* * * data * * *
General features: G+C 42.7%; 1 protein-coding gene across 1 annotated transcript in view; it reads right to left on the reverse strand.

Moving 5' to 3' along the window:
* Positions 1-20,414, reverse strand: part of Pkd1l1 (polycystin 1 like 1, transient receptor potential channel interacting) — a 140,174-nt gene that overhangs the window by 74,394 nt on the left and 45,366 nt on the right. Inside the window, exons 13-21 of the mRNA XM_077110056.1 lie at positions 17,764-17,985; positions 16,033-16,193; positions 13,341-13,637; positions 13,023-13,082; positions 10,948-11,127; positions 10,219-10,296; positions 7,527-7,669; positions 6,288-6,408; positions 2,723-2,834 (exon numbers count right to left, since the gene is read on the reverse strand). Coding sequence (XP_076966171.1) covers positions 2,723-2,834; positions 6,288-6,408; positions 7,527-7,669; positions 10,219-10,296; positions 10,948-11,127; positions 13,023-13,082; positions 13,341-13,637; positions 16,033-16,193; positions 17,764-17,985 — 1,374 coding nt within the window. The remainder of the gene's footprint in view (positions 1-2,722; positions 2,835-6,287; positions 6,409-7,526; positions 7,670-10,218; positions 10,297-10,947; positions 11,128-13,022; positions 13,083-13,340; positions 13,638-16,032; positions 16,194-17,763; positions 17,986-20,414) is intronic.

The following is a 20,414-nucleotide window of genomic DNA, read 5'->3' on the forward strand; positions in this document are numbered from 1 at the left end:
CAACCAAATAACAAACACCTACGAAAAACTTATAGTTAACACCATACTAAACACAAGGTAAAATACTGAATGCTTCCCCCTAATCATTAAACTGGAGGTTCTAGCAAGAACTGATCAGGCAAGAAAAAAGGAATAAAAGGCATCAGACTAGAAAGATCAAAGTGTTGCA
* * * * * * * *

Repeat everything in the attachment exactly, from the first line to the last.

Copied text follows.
General features: G+C 42.7%; 1 protein-coding gene across 1 annotated transcript in view; it reads right to left on the reverse strand.

Moving 5' to 3' along the window:
* Positions 1-20,414, reverse strand: part of Pkd1l1 (polycystin 1 like 1, transient receptor potential channel interacting) — a 140,174-nt gene that overhangs the window by 74,394 nt on the left and 45,366 nt on the right. Inside the window, exons 13-21 of the mRNA XM_077110056.1 lie at positions 17,764-17,985; positions 16,033-16,193; positions 13,341-13,637; positions 13,023-13,082; positions 10,948-11,127; positions 10,219-10,296; positions 7,527-7,669; positions 6,288-6,408; positions 2,723-2,834 (exon numbers count right to left, since the gene is read on the reverse strand). Coding sequence (XP_076966171.1) covers positions 2,723-2,834; positions 6,288-6,408; positions 7,527-7,669; positions 10,219-10,296; positions 10,948-11,127; positions 13,023-13,082; positions 13,341-13,637; positions 16,033-16,193; positions 17,764-17,985 — 1,374 coding nt within the window. The remainder of the gene's footprint in view (positions 1-2,722; positions 2,835-6,287; positions 6,409-7,526; positions 7,670-10,218; positions 10,297-10,947; positions 11,128-13,022; positions 13,083-13,340; positions 13,638-16,032; positions 16,194-17,763; positions 17,986-20,414) is intronic.

The following is a 20,414-nucleotide window of genomic DNA, read 5'->3' on the forward strand; positions in this document are numbered from 1 at the left end:
CAACCAAATAACAAACACCTACGAAAAACTTATAGTTAACACCATACTAAACACAAGGTAAAATACTGAATGCTTCCCCCTAATCATTAAACTGGAGGTTCTAGCAAGAACTGATCAGGCAAGAAAAAAGGAATAAAAGGCATCAGACTAGAAAGATCAAAGTGTTGCA